3 Keys to Victory Revisited

SCPlaybook's Lyle Everett revisits the 3 Keys to USC's 35-3 Victory over Ohio State last Saturday night in the Coliseum to break down the prime factors that led to the Trojans' dominance of the overmatched Buckeyes.

1) Spread the Ohio State defense from sideline to sideline – Majority opinion going into the "Collision at the Coliseum" was that Ohio State was not going to be able to keep up with USC's speed. Anyone who witnessed Joe McKnight cutting through the Ohio State defense like a hot knife through butter can attest to that. Sporting a fresh mohawk complimented with a full beard, McKnight rushed for 83 yards on seven carries in the first half, seizing the early momentum while making things look easy in breezing to a 105 yard rush total.

McKnight simply plays at a different speed than everyone else on the field. His ability to make people miss is becoming more and more Bush-like with every game that passes. "He's so explosive," Mark Sanchez said of McKnight. "When he's got time, when he's got a little space, anything can happen." USC faithful have seen flashes of his greatness each of the past two seasons, but he has seemed to become a complete player this year. In being so effective with every touch, he's making it harder for Stafon Johnson and C.J. Gable to get reps.

2) Shut down the run – Ohio State's 17-play drive on the second series of the game in which they came up with three points actually helped the Trojans. Jim Tressel effectively handed Pete Carroll his entire playbook and game plan on that drive. The Trojans saw Terrelle Pryor just about every other play. When he was in the game, Pryor ran the ball out of the shotgun spread, sweeping right one play and sweeping left the other. When Todd Boeckman was under center, he handed the ball off to his running backs between the tackles on first and second downs and dropped back to throw on third. This was not rocket science. Upon dropping back in the pocket, Boeckman never found any semblance of timing or rhythm. His total of 84 yards passing with two interceptions proved it.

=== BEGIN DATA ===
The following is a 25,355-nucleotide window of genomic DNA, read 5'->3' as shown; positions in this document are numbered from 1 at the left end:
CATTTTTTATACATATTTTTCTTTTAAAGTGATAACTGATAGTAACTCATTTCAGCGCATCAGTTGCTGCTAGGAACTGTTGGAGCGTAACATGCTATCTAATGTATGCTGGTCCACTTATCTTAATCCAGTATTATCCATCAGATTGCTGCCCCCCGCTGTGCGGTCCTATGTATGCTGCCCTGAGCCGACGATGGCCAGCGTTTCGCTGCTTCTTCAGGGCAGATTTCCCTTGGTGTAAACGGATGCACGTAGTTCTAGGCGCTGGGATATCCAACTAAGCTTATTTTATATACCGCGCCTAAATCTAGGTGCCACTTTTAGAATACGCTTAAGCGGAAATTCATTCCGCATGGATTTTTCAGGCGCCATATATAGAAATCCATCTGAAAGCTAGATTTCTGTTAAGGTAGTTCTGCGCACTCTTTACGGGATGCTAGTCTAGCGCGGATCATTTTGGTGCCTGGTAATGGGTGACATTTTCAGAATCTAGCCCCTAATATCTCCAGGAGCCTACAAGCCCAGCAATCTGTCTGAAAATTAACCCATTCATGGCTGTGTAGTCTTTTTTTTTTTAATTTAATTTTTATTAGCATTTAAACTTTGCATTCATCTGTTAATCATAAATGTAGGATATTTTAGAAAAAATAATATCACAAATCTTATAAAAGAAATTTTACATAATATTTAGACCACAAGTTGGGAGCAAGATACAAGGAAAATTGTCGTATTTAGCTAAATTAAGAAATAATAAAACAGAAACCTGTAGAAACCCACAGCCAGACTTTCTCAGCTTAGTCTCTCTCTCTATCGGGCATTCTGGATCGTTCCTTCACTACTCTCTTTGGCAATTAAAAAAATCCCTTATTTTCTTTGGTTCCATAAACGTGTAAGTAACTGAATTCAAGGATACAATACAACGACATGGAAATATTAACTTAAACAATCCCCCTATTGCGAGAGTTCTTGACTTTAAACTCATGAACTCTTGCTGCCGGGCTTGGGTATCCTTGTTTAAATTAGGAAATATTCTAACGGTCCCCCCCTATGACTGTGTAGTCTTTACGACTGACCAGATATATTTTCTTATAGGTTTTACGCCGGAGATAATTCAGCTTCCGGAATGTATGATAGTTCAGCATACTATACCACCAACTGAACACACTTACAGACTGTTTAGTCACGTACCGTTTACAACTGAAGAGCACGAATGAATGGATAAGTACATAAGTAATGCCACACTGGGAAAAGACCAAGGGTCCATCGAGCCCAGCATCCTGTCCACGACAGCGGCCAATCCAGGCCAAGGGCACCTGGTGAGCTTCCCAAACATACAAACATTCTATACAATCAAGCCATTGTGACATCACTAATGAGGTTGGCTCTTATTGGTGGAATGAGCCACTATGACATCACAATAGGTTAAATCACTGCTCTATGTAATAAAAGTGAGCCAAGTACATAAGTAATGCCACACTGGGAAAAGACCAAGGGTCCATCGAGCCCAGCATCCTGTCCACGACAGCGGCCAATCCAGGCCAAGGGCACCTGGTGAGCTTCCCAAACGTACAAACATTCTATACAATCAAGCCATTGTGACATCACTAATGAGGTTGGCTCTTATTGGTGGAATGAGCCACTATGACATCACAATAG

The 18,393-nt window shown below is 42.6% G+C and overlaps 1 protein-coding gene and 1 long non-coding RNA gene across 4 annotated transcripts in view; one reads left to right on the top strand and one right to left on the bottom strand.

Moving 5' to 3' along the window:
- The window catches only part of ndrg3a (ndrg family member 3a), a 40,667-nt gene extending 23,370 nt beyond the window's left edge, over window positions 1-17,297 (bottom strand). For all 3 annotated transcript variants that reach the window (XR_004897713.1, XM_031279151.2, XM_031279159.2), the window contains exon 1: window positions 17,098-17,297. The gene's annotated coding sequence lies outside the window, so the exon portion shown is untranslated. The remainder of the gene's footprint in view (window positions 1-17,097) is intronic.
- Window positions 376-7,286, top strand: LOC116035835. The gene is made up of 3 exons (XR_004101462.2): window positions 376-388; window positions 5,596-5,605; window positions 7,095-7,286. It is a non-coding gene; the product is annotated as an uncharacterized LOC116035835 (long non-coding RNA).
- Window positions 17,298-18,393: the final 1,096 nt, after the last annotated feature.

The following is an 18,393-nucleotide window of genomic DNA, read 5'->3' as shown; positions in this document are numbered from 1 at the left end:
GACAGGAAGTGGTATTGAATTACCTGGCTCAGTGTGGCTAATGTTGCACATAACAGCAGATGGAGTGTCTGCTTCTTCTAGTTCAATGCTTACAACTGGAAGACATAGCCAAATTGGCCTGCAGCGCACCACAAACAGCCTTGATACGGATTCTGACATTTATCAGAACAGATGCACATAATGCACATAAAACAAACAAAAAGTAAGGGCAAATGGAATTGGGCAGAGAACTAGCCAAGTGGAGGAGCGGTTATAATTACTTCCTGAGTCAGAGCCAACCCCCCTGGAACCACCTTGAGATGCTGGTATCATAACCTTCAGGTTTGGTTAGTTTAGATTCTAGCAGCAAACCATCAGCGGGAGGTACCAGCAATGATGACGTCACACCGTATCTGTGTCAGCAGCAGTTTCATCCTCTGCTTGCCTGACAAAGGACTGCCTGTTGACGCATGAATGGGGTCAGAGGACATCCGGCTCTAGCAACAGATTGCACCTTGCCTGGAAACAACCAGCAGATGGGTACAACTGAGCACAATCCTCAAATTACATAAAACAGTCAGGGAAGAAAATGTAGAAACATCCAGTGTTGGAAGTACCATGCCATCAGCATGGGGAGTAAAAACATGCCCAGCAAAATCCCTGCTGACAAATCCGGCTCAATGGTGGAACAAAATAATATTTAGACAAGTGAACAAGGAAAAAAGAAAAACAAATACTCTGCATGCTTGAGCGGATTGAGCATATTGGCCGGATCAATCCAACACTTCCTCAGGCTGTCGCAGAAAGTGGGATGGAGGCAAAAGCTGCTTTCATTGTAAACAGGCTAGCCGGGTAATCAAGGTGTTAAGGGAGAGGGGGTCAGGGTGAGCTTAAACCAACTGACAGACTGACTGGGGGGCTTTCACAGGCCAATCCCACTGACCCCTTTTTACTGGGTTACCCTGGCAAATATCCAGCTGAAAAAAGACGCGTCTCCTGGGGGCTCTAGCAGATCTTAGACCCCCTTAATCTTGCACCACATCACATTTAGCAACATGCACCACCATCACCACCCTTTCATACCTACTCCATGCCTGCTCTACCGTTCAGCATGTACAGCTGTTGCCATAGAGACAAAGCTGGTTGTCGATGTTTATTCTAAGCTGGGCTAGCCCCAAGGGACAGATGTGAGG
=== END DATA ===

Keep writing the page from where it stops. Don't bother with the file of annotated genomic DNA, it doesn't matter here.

USC's front four on defense opened up giant holes for Brian Cushing and Clay Matthews Jr. to blitz through. Boeckman faced constant pressure all night long and took shot after shot. It's pretty much a guarantee that his ribs are still feeling the impact of Matthews' helmet upon coming off the edge a minute before halftime. Even when he was able to get a pass off, he often clenched his body and braced for hits that weren't coming. SC's defense got into his head early and destroyed his confidence. They ruined any ideas he had for a big night, punctuated by Rey Maualuga's stepping in front of a pass just before halftime and taking it back 48 yards for six points. Ohio State's offense is not built to come from behind. They proved this once again on Saturday night.

3) Contain Terrelle Pryor – The highly touted Pryor looked good at times, especially for a true freshman in his third collegiate game lining up against the number one team in the nation. He finished the game as the Buckeyes second leading rusher with 40 yards on 11 carries and threw the ball decently, going 7-9 for 52 yards. His limited knowledge of the playbook could be one reason for not lighting up the scoreboard, yet another reason could be the lack of a playbook overall. Tressel failed to do anything out of the ordinary. SC's defense seemed to know what the offense was going to run before Ohio State did.

The argument could be made that USC prepared well by watching film, or that Ohio State did nothing to tailor their approach while being stymied all night. Ohio State made this game easy for the Trojans' D. Everson Griffin gyrating to the capacity crowd of 93,607 in their third quarter surround-sound chant of "U-S-C" demonstrated just how much fun the defense was having. Cushing led the team with 10 tackles. Taylor Mays had seven. Ohio State never had a passing play of more than 16 yards.

Next up: Oregon State Beavers

The USC defense pressured Todd Boeckman all night.

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